DAYTONA BEACH, Fla. - NASCAR has spent months touting its redesigned 2013 Sprint Cup car as its best model yet for keeping drivers safe.
Starting with Sunday's Daytona 500, the sanctioning body will face questions about whether its catchfences are up to par in protecting fans from danger.
When Kyle Larson's Chevrolet sailed into the frontstretch barrier at Daytona International Speedway and scattered debris that injured 28 fans, it marked the second time in less than a year that fans were hurt at a NASCAR event.
After a Sprint Cup race was cut short by a thunderstorm at Pocono Raceway last year, a fan was killed by a lightning strike, and nine more were injured. That raised questions about whether NASCAR should have stopped the race for fan safety.
On the eve of NASCAR's crown jewel, the Daytona 500, Saturday's incident raised the specter of the worst disaster in auto racing history.
At the 1955 24 Hours of Le Mans, 83 fans and a driver were killed and 120 injured when Pierre Levegh's Mercedes collided with a car, sailed into a dirt embankment and launched into the crowd.
Saturday's crash was the worst involving fan injuries in U.S. auto racing since three fans were killed by a tire and suspension debris in the 1999 IndyCar race at Charlotte Motor Speedway. A year earlier, three fans were killed in a CART race when a crash sent a tire and debris into stands at Michigan International Raceway.
Fencing technology has become a controversy in the Izod IndyCar Series since Dan Wheldon was killed in October 2011. Wheldon died when his head struck a fence post at Las Vegas Motor Speedway, where the poles are positioned on the inside of the fence meshing.
Many IndyCar drivers have lobbied for tracks to move poles outside the fence, but many have suggested the entire catchfence concept needs an overhaul.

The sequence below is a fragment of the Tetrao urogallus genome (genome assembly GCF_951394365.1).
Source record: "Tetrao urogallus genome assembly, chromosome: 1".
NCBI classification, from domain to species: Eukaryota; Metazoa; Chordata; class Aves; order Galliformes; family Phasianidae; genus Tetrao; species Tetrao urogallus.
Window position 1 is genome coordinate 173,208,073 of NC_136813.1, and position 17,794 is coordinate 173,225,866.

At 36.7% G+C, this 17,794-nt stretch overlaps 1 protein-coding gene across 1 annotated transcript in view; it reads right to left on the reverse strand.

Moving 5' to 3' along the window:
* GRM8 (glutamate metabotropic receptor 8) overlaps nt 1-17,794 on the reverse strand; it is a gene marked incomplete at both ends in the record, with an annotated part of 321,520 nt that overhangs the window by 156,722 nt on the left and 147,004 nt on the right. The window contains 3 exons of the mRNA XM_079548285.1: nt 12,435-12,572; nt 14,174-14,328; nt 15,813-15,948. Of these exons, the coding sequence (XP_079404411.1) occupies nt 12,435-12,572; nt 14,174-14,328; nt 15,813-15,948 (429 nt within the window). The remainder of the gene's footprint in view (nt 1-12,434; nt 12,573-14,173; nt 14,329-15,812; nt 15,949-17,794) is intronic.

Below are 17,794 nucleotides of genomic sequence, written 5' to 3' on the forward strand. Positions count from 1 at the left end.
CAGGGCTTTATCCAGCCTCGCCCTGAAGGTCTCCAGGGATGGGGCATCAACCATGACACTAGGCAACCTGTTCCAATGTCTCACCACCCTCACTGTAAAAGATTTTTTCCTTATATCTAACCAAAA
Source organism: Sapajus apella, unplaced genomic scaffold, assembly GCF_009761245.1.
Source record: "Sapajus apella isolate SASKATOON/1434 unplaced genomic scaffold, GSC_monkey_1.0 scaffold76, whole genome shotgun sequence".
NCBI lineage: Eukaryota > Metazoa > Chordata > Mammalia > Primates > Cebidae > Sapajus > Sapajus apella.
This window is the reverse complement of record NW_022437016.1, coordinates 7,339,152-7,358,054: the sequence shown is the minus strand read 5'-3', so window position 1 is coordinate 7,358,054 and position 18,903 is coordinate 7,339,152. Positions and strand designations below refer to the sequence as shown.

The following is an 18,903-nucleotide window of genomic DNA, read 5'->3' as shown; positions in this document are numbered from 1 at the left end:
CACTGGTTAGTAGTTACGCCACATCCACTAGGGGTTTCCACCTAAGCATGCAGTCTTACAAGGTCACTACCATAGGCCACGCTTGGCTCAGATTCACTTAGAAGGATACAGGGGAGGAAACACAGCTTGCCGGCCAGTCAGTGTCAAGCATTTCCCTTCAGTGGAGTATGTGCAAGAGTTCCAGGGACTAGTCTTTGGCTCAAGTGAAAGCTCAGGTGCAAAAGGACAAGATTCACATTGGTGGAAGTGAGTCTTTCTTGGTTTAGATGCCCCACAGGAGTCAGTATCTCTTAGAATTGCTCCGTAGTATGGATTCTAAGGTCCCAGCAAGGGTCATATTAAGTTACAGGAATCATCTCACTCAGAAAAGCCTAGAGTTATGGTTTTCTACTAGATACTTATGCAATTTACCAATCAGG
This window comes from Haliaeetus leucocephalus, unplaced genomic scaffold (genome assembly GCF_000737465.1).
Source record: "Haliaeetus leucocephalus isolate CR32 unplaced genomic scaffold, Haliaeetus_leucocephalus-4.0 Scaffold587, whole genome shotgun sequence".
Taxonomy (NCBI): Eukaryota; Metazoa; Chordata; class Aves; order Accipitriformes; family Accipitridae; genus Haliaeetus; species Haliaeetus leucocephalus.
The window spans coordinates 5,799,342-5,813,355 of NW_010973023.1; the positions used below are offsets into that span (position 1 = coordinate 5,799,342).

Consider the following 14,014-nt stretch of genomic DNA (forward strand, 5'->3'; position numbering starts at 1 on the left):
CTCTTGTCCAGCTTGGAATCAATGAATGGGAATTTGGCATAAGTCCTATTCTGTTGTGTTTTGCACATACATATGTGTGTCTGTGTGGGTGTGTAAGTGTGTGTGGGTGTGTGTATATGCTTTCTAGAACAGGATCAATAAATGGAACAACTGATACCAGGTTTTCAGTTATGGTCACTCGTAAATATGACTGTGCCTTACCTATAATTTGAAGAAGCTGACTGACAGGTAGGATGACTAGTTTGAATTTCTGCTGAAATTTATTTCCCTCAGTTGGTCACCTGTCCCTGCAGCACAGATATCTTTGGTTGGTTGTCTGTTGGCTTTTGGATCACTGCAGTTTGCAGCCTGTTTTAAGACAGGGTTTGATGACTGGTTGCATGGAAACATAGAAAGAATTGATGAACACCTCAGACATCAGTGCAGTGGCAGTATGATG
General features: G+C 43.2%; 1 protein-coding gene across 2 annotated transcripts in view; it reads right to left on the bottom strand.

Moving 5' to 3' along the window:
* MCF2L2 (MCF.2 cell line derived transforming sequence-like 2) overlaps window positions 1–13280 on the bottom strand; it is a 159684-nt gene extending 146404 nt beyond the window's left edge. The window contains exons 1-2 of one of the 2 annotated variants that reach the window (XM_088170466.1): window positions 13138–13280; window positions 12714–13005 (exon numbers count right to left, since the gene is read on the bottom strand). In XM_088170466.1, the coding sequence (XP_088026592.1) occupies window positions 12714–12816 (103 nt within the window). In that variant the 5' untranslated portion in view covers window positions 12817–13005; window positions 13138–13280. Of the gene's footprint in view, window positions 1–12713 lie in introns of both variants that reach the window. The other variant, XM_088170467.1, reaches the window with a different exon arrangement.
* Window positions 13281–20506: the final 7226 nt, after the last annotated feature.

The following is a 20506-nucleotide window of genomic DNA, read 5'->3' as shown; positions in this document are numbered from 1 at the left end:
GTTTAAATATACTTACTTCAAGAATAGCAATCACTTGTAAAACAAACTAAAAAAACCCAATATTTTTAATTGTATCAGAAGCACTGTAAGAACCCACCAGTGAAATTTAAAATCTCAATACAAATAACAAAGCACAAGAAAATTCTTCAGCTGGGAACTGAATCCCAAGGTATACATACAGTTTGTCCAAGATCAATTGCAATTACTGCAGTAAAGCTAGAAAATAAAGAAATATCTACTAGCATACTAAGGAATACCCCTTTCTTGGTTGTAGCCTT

Tony George, formerly the head of IndyCar and Indianapolis Motor Speedway, commissioned the development of the SAFER (Steel and Foam Energy Reduction) barrier a decade ago and said "it was always our plan (that) the next thing was to address the fence.
"Mostly I think we need to be focused on redirecting the cars back onto the race surface and not allow them to get hung up (and) entangled in the fence," George said last year. "We've got to come up with something that's elegant enough and allows some protection for the drivers as well as the fan."
George has described a system similar to the mesh netting that keeps stray pucks out of the crowd at hockey games, but perhaps as a plexiglass-style "curtain" that won't obstruct grandstand sightlines.
After Saturday's crash, four-time IndyCar champion and three-time Indy 500 winner Dario Franchitti tweeted, "it's time @indycar @nascar other sanctioning bodies & promoters work on an alternative to catch fencing. There has to be a better solution."
The fence was a hot topic in NASCAR after the April 2009 race at Talladega Superspeedway. Eight fans were injured when Carl Edwards' Ford flew into the catchfence after being bumped by race winner Brad Keselowski. Seven fans sustained minor injuries in the incident, and Blake Bobbitt, 17, was airlifted to a hospital with a broken jaw after being struck by debris.
Restrictor plates have been used to reduce speeds at Daytona and Talladega since 1988, shortly after Bobby Allison's car tore off a section of the fence in a crash at Talladega. Drivers have complained the rules create treacherous conditions at the tracks as cars running similar speeds often clump into large packs.
After the crash, a shaken Edwards said, "NASCAR just puts us in this box, and we'll race like this until we kill somebody, and then they'll change it. I'm glad the car didn't go up in the grandstands. I don't know if I could live with myself if I ended up in the grandstands."
Many drivers seemed to be contemplating the same dire scenarios after Saturday's crash.
In a Twitter post, A.J. Allmendinger wrote, "As drivers we know the risks and danger of driving a racecar. Its part of the job. The fans should not have to take the same risks as us..."